Andy Burnham: There have been very few breaches of the six-month in-patient waiting times standard since it came into effect on 31 December 2005.

Our assessment is that the overall risk of breaches remains low. Administrative errors have been the cause of breaches for the majority of organisations which have reported them and we expect such errors to be swiftly rectified by the local national health service.

As a consequence, the Department continues to discuss performance with all strategic health authorities (SHAs) on a regular basis and expects SHAs to support the local NHS to deliver the six-month inpatient standard. The Department is not providing direct support to any NHS trust at present.

Walsall Primary Care Trust

Mr. Shepherd: To ask the Secretary of State for Health how much was spent by Walsall Primary Care Trust on capital projects in the Aldridge-Brownhills constituency in each of the last five years. [68934]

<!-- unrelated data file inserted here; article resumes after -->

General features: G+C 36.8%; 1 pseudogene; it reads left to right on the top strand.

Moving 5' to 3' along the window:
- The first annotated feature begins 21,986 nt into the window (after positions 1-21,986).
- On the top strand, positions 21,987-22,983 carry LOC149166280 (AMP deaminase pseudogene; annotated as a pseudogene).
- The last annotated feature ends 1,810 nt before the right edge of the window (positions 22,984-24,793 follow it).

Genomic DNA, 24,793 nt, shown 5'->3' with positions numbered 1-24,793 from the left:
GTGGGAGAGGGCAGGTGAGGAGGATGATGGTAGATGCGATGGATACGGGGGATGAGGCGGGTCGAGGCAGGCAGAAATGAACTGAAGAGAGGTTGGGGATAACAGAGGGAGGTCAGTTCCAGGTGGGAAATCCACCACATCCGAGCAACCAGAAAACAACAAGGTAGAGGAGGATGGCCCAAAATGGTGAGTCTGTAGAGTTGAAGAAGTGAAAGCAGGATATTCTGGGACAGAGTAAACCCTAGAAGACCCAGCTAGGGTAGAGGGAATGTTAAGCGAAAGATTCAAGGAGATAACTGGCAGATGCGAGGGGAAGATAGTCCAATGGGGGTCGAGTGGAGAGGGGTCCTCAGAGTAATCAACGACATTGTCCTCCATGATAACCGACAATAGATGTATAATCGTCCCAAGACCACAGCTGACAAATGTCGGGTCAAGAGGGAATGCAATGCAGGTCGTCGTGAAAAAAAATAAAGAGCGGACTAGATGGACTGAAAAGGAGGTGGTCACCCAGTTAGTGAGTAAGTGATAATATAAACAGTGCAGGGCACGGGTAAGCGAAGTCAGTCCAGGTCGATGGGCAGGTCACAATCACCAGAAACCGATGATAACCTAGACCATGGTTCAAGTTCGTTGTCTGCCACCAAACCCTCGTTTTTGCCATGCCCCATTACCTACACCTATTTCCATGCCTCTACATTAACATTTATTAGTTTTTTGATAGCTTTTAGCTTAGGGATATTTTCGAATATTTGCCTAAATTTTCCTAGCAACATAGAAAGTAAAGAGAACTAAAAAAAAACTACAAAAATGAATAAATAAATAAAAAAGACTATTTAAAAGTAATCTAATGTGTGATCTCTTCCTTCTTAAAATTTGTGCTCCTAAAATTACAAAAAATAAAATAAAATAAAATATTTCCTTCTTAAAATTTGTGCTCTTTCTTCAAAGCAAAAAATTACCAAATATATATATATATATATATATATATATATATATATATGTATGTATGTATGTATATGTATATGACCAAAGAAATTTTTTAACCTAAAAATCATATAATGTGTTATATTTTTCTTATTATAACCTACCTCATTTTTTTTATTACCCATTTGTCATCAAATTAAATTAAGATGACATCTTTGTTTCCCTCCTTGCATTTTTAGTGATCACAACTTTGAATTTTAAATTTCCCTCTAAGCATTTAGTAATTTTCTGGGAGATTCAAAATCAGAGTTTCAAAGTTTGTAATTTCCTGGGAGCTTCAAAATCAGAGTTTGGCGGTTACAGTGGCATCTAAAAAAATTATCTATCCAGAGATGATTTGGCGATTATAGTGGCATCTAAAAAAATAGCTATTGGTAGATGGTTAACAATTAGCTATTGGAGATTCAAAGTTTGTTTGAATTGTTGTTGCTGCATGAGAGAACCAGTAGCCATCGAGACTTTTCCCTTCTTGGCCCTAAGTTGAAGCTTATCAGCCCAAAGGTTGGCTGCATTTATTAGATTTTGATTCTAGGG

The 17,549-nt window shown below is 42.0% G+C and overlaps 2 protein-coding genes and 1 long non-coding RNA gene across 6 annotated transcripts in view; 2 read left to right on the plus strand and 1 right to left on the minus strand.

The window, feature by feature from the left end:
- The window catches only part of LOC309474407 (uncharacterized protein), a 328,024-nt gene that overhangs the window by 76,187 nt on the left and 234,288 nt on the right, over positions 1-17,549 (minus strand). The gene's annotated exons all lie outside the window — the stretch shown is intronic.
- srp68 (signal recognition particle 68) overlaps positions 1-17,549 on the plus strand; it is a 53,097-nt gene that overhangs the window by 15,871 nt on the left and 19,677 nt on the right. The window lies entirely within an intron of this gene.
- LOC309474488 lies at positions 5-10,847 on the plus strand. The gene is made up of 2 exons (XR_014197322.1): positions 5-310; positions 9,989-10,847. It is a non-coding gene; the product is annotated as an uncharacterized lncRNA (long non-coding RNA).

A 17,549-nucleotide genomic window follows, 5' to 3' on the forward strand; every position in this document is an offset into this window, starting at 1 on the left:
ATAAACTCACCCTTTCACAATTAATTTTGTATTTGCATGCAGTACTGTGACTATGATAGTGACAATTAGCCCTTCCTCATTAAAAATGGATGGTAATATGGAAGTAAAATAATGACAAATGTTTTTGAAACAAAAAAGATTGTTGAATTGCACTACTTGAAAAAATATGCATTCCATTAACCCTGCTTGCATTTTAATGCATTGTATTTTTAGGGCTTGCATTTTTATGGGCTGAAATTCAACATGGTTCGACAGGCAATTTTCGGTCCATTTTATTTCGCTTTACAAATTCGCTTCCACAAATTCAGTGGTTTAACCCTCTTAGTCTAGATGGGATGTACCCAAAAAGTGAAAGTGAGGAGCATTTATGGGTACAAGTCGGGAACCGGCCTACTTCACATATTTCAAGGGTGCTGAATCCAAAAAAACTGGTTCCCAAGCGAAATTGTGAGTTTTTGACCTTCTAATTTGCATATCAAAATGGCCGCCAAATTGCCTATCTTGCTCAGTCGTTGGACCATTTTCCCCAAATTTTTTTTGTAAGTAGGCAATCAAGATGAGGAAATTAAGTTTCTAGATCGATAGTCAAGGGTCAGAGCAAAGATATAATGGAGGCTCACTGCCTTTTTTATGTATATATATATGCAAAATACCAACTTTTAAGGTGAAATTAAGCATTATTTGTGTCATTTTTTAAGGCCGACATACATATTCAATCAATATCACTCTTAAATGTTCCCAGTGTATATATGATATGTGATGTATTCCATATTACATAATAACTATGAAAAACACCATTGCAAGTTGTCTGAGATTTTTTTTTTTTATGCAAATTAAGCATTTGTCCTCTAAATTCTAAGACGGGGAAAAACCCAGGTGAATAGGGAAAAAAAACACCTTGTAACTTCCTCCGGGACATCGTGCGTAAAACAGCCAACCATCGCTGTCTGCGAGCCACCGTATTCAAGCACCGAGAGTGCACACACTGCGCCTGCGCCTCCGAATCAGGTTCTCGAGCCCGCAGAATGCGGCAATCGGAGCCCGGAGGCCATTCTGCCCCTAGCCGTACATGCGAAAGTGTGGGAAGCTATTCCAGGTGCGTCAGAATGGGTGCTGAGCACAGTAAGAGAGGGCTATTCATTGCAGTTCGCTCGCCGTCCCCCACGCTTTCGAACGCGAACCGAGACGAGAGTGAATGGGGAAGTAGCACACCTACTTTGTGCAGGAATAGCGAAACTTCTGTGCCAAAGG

Ms Rosie Winterton: The information is not available centrally in the format requested.

Capital allocations to Walsall Teaching Primary Care Trust are shown in Table 1.

Table 1
Operational total (£000)











In addition, Birmingham and The Black Country Strategic Health Authority (SHA) has received strategic capital allocations, which are shown in Table 2.

Table 2
Strategic total (£000)









Birmingham and The Black Country SHA has also been allocated a share of the £100 million per year capital access fund, shown in Table 3.

5 Jun 2006 : Column 392W
Table 3
Access fund allocation (£000)







Water Fluoridation